Holweg, Matthias (2005) The Three Dimensions of Responsiveness. International Journal of Operations & Production Management, 25 (7). pp. 603-622.
– The concept of responsiveness has been widely discussed, yet so far most of this discussion has remained qualitative in nature. The purpose of this paper is to develop a conceptual model identifying the key factors that determine the responsiveness of a supply chain system, which – once quantified – provide a unique profile of each supply chain setting towards the appropriate supply chain strategy.
– The paper reviews existing contributions and synthesises these into a conceptual model of responsiveness. The model is applied using three case studies from the automotive and electronics industry. The case research is based on value stream mapping, semi‐structured interviews, and site visits.
– Three key findings could be established: first, the concept of responsiveness has a simple logic that aligns itself to a wide range of manufacturing strategies. However, underlying this remit is a complex interaction of an array of key variables, and it was found that previous contributions largely have only addressed a subset of these. Second, these key variables can be grouped into three categories or dimensions of responsiveness – product, process and volume – to provide a holistic understanding of responsiveness and its key determinants. Third, due to the large involved, there cannot be one single “holy grail” concept of how responsiveness can be achieved, neither does one single approach apply to entire sectors.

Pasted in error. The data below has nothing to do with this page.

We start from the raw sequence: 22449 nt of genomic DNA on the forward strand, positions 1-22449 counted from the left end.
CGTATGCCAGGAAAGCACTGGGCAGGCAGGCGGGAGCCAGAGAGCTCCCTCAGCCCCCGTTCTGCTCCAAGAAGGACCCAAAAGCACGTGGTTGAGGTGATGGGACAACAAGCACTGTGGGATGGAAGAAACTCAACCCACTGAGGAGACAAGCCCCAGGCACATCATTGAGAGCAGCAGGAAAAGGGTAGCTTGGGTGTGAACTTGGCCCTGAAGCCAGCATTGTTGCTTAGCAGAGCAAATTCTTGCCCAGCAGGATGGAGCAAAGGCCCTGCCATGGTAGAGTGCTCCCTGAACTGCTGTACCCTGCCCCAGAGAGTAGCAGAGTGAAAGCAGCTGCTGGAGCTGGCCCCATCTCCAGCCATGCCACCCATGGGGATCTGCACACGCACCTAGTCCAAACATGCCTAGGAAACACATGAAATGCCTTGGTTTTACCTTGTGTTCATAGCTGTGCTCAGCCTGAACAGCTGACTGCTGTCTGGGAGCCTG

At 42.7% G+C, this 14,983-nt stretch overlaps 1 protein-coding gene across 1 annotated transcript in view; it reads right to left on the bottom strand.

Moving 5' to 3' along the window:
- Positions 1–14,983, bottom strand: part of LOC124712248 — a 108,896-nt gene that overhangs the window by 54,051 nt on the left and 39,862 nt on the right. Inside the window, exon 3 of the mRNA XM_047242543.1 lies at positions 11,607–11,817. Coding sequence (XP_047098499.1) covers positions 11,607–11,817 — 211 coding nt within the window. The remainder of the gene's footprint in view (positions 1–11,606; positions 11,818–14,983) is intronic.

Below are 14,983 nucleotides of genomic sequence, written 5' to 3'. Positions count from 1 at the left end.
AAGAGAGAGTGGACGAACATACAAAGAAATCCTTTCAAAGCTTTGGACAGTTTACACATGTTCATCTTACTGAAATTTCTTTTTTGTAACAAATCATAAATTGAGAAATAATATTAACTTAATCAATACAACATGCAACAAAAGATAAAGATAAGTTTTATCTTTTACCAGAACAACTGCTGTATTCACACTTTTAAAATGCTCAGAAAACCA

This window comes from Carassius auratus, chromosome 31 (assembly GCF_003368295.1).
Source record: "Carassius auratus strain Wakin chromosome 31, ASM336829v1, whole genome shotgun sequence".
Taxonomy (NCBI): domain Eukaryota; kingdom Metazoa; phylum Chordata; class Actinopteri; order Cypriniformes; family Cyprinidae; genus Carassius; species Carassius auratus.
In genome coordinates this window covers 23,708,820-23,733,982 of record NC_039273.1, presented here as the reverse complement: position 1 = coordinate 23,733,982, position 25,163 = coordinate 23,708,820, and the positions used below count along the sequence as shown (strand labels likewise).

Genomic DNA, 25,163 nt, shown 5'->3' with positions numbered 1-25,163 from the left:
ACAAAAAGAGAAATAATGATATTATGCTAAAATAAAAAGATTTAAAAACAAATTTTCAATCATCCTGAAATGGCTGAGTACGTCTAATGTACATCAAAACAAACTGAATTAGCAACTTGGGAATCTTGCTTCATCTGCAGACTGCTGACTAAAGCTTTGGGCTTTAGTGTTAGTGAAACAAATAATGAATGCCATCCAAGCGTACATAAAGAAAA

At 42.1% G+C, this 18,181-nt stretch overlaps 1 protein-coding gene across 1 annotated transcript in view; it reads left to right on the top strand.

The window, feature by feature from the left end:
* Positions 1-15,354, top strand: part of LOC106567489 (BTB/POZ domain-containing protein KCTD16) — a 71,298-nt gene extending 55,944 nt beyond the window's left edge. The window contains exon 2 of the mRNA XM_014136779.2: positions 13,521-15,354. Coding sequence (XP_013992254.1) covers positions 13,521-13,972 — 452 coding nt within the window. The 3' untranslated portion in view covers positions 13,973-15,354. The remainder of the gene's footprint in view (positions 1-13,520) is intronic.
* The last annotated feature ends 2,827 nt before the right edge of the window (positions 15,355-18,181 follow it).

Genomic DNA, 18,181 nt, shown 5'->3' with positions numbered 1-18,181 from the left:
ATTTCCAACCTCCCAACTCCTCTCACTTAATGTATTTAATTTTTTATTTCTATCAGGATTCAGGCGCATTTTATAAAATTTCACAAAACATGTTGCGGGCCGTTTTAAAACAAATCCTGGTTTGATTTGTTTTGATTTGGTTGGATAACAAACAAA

– A great variety of variables needs to be considered in order to provide a balanced view of all three dimensions of responsiveness, thus the case analyses remain at a necessarily high level.
– The paper provides guidelines for management on how to align their supply chain strategy to volume, product and process contingency factors in order to balance responsiveness to customer demand and supply chain efficiency.
– The paper aims to elevate a discussion that previously has been held mostly at a conceptual level beyond the qualitative description, and thus addresses a key shortcoming in the current debate.
|Keywords:||Quick response manufacturing, Supply chain management, Productive capacity, Agile production|
|Date Deposited:||27 Oct 2015 16:10|
|Last Modified:||27 Oct 2015 16:10|
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